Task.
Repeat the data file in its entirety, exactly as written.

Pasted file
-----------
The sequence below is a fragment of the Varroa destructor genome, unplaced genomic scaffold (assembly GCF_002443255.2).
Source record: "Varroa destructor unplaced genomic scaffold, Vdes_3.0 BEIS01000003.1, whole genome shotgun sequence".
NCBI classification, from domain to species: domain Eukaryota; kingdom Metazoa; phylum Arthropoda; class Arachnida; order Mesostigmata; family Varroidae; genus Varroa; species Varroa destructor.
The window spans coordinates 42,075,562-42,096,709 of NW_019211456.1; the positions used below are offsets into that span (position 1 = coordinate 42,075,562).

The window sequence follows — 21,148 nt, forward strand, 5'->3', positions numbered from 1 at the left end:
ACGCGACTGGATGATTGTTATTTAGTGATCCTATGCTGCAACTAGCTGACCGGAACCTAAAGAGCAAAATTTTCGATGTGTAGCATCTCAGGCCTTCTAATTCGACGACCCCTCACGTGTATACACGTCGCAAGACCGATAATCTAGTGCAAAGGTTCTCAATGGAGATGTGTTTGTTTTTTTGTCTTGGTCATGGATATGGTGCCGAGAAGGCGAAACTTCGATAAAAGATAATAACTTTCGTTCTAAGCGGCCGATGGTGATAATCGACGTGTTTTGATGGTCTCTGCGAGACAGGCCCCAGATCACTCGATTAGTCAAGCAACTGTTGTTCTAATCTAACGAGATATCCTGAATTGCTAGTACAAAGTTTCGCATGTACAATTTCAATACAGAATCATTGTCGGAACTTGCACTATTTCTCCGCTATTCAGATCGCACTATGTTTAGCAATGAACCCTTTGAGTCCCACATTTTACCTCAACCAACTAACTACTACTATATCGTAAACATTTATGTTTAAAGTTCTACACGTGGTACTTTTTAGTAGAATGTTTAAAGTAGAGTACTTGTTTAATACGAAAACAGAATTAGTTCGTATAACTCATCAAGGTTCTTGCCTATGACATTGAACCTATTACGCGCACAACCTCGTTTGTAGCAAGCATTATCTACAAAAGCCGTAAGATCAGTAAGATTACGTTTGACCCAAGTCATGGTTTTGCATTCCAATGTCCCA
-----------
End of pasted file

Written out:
The sequence below is a fragment of the Varroa destructor genome, unplaced genomic scaffold (assembly GCF_002443255.2).
Source record: "Varroa destructor unplaced genomic scaffold, Vdes_3.0 BEIS01000003.1, whole genome shotgun sequence".
NCBI classification, from domain to species: domain Eukaryota; kingdom Metazoa; phylum Arthropoda; class Arachnida; order Mesostigmata; family Varroidae; genus Varroa; species Varroa destructor.
The window spans coordinates 42,075,562-42,096,709 of NW_019211456.1; the positions used below are offsets into that span (position 1 = coordinate 42,075,562).

The window sequence follows — 21,148 nt, forward strand, 5'->3', positions numbered from 1 at the left end:
ACGCGACTGGATGATTGTTATTTAGTGATCCTATGCTGCAACTAGCTGACCGGAACCTAAAGAGCAAAATTTTCGATGTGTAGCATCTCAGGCCTTCTAATTCGACGACCCCTCACGTGTATACACGTCGCAAGACCGATAATCTAGTGCAAAGGTTCTCAATGGAGATGTGTTTGTTTTTTTGTCTTGGTCATGGATATGGTGCCGAGAAGGCGAAACTTCGATAAAAGATAATAACTTTCGTTCTAAGCGGCCGATGGTGATAATCGACGTGTTTTGATGGTCTCTGCGAGACAGGCCCCAGATCACTCGATTAGTCAAGCAACTGTTGTTCTAATCTAACGAGATATCCTGAATTGCTAGTACAAAGTTTCGCATGTACAATTTCAATACAGAATCATTGTCGGAACTTGCACTATTTCTCCGCTATTCAGATCGCACTATGTTTAGCAATGAACCCTTTGAGTCCCACATTTTACCTCAACCAACTAACTACTACTATATCGTAAACATTTATGTTTAAAGTTCTACACGTGGTACTTTTTAGTAGAATGTTTAAAGTAGAGTACTTGTTTAATACGAAAACAGAATTAGTTCGTATAACTCATCAAGGTTCTTGCCTATGACATTGAACCTATTACGCGCACAACCTCGTTTGTAGCAAGCATTATCTACAAAAGCCGTAAGATCAGTAAGATTACGTTTGACCCAAGTCATGGTTTTGCATTCCAATGTCCCA